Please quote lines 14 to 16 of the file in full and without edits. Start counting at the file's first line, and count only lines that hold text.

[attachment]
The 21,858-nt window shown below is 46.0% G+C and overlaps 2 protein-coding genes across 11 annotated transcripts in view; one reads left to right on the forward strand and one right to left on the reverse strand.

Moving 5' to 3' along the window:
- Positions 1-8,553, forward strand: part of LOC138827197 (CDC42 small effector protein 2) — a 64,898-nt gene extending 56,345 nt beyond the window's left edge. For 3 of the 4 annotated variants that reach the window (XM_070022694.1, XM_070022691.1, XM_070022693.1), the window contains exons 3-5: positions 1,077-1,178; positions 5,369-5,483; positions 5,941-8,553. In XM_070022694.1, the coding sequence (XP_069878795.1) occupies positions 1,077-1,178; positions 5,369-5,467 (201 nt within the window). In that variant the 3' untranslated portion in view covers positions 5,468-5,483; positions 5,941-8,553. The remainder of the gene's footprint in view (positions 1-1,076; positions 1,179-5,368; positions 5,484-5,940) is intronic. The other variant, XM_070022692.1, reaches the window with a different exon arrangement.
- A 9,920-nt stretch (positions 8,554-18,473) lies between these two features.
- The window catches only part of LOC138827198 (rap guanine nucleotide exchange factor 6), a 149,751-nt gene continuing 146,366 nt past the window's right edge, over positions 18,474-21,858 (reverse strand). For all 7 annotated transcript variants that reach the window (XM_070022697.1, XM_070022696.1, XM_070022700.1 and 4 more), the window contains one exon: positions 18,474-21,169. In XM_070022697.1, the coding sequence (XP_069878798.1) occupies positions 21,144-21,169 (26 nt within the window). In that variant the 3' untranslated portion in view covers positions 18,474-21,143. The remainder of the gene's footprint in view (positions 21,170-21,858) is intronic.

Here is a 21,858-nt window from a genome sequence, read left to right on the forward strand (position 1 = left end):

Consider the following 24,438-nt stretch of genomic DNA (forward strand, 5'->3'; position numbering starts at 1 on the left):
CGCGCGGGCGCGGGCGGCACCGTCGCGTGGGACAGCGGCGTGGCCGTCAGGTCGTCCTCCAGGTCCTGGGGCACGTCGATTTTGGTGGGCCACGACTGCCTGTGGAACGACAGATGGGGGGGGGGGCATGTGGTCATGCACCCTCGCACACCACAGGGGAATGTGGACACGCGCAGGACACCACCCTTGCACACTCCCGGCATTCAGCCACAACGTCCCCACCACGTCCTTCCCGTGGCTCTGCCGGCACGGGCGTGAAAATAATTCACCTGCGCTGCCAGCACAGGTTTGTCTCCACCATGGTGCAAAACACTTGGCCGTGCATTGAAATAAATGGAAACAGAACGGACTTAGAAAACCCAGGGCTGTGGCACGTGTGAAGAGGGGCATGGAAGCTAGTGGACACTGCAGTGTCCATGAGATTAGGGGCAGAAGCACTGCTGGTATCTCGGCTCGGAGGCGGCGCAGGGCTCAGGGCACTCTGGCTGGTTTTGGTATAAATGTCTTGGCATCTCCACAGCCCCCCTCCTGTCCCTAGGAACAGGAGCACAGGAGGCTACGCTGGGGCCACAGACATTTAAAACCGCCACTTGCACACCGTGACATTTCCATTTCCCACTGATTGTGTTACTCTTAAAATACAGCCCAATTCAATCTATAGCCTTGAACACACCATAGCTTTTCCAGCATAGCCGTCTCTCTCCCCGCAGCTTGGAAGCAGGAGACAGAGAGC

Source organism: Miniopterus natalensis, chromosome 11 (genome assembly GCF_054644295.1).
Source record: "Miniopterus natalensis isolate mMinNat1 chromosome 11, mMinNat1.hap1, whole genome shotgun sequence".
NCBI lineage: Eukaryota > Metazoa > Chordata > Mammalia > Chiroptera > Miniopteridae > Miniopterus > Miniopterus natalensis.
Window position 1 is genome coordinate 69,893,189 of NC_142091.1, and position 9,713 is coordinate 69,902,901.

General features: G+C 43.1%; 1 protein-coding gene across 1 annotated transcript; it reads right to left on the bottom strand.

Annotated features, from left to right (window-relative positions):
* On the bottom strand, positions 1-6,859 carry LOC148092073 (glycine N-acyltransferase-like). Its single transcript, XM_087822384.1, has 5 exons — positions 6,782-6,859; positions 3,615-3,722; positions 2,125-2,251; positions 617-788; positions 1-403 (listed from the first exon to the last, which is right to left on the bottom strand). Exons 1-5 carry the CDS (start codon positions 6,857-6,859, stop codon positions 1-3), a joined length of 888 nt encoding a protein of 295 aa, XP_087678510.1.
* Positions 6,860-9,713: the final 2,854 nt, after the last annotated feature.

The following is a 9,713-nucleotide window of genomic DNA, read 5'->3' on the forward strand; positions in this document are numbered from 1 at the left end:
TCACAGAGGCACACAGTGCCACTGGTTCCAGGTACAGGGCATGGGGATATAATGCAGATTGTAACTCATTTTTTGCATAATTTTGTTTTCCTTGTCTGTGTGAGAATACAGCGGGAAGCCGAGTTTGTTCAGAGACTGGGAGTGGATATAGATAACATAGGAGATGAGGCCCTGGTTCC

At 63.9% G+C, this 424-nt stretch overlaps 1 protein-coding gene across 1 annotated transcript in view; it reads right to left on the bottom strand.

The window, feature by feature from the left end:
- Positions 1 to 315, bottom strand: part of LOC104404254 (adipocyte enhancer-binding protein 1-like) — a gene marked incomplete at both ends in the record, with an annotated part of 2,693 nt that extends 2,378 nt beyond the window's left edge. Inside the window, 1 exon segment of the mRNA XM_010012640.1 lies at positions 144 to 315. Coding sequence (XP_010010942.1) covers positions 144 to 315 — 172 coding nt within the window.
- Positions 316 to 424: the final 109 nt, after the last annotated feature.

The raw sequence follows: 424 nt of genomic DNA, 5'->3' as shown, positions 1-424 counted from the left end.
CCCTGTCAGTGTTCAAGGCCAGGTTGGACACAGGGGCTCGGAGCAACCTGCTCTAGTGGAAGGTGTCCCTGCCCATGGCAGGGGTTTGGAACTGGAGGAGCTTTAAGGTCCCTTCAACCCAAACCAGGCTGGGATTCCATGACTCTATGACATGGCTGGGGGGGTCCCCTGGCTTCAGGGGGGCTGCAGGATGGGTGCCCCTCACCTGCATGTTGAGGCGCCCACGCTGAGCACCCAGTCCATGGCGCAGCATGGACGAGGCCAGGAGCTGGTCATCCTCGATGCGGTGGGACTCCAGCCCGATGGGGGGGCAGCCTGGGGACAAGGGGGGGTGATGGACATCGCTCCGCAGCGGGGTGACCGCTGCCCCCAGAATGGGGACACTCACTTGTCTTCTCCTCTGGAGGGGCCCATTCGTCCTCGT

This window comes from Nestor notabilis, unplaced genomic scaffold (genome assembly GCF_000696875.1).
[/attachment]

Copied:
Annotated features, from left to right (window-relative positions):
* On the bottom strand, positions 1-6,859 carry LOC148092073 (glycine N-acyltransferase-like). Its single transcript, XM_087822384.1, has 5 exons — positions 6,782-6,859; positions 3,615-3,722; positions 2,125-2,251; positions 617-788; positions 1-403 (listed from the first exon to the last, which is right to left on the bottom strand). Exons 1-5 carry the CDS (start codon positions 6,857-6,859, stop codon positions 1-3), a joined length of 888 nt encoding a protein of 295 aa, XP_087678510.1.
* Positions 6,860-9,713: the final 2,854 nt, after the last annotated feature.